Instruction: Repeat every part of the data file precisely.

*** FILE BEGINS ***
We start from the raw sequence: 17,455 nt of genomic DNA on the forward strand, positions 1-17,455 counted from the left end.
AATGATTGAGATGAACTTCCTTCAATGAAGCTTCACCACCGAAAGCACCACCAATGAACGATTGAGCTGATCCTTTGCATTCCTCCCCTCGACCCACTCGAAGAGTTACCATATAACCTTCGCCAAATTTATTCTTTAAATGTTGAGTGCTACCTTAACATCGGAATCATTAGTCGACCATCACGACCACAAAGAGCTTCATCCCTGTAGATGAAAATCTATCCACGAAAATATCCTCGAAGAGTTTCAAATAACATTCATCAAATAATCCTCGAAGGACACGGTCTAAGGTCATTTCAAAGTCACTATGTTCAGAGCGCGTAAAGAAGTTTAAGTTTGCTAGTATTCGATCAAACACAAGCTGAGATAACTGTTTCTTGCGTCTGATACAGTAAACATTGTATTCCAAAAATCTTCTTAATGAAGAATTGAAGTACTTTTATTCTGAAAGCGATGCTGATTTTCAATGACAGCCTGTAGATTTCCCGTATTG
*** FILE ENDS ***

We start from the raw sequence: 17,455 nt of genomic DNA on the forward strand, positions 1-17,455 counted from the left end.
AATGATTGAGATGAACTTCCTTCAATGAAGCTTCACCACCGAAAGCACCACCAATGAACGATTGAGCTGATCCTTTGCATTCCTCCCCTCGACCCACTCGAAGAGTTACCATATAACCTTCGCCAAATTTATTCTTTAAATGTTGAGTGCTACCTTAACATCGGAATCATTAGTCGACCATCACGACCACAAAGAGCTTCATCCCTGTAGATGAAAATCTATCCACGAAAATATCCTCGAAGAGTTTCAAATAACATTCATCAAATAATCCTCGAAGGACACGGTCTAAGGTCATTTCAAAGTCACTATGTTCAGAGCGCGTAAAGAAGTTTAAGTTTGCTAGTATTCGATCAAACACAAGCTGAGATAACTGTTTCTTGCGTCTGATACAGTAAACATTGTATTCCAAAAATCTTCTTAATGAAGAATTGAAGTACTTTTATTCTGAAAGCGATGCTGATTTTCAATGACAGCCTGTAGATTTCCCGTATTG